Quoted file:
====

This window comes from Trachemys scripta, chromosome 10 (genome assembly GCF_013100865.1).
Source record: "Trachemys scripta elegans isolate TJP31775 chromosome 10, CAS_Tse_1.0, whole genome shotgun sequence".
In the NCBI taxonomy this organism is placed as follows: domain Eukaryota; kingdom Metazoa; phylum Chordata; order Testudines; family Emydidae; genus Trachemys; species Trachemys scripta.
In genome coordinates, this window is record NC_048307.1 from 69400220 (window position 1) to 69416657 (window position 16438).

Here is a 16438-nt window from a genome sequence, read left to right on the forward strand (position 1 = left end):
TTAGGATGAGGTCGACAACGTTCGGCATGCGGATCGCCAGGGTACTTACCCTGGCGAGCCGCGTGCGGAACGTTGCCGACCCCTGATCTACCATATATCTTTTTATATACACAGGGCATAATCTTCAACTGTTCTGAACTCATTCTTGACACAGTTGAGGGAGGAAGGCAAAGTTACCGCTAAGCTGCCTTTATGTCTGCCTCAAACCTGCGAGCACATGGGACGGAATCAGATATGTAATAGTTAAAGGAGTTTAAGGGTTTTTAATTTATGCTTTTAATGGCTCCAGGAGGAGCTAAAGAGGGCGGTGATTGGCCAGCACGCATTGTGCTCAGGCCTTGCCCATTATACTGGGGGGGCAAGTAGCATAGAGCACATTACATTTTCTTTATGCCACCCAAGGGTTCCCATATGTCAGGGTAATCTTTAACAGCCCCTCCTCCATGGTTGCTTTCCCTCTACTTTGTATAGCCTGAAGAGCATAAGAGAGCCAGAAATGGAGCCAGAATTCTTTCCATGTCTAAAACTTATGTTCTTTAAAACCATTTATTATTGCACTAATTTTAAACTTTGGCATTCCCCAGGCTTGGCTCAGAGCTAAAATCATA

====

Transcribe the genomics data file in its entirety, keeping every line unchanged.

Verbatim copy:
This window comes from Trachemys scripta, chromosome 10 (genome assembly GCF_013100865.1).
Source record: "Trachemys scripta elegans isolate TJP31775 chromosome 10, CAS_Tse_1.0, whole genome shotgun sequence".
In the NCBI taxonomy this organism is placed as follows: domain Eukaryota; kingdom Metazoa; phylum Chordata; order Testudines; family Emydidae; genus Trachemys; species Trachemys scripta.
In genome coordinates, this window is record NC_048307.1 from 69400220 (window position 1) to 69416657 (window position 16438).

Here is a 16438-nt window from a genome sequence, read left to right on the forward strand (position 1 = left end):
TTAGGATGAGGTCGACAACGTTCGGCATGCGGATCGCCAGGGTACTTACCCTGGCGAGCCGCGTGCGGAACGTTGCCGACCCCTGATCTACCATATATCTTTTTATATACACAGGGCATAATCTTCAACTGTTCTGAACTCATTCTTGACACAGTTGAGGGAGGAAGGCAAAGTTACCGCTAAGCTGCCTTTATGTCTGCCTCAAACCTGCGAGCACATGGGACGGAATCAGATATGTAATAGTTAAAGGAGTTTAAGGGTTTTTAATTTATGCTTTTAATGGCTCCAGGAGGAGCTAAAGAGGGCGGTGATTGGCCAGCACGCATTGTGCTCAGGCCTTGCCCATTATACTGGGGGGGCAAGTAGCATAGAGCACATTACATTTTCTTTATGCCACCCAAGGGTTCCCATATGTCAGGGTAATCTTTAACAGCCCCTCCTCCATGGTTGCTTTCCCTCTACTTTGTATAGCCTGAAGAGCATAAGAGAGCCAGAAATGGAGCCAGAATTCTTTCCATGTCTAAAACTTATGTTCTTTAAAACCATTTATTATTGCACTAATTTTAAACTTTGGCATTCCCCAGGCTTGGCTCAGAGCTAAAATCATA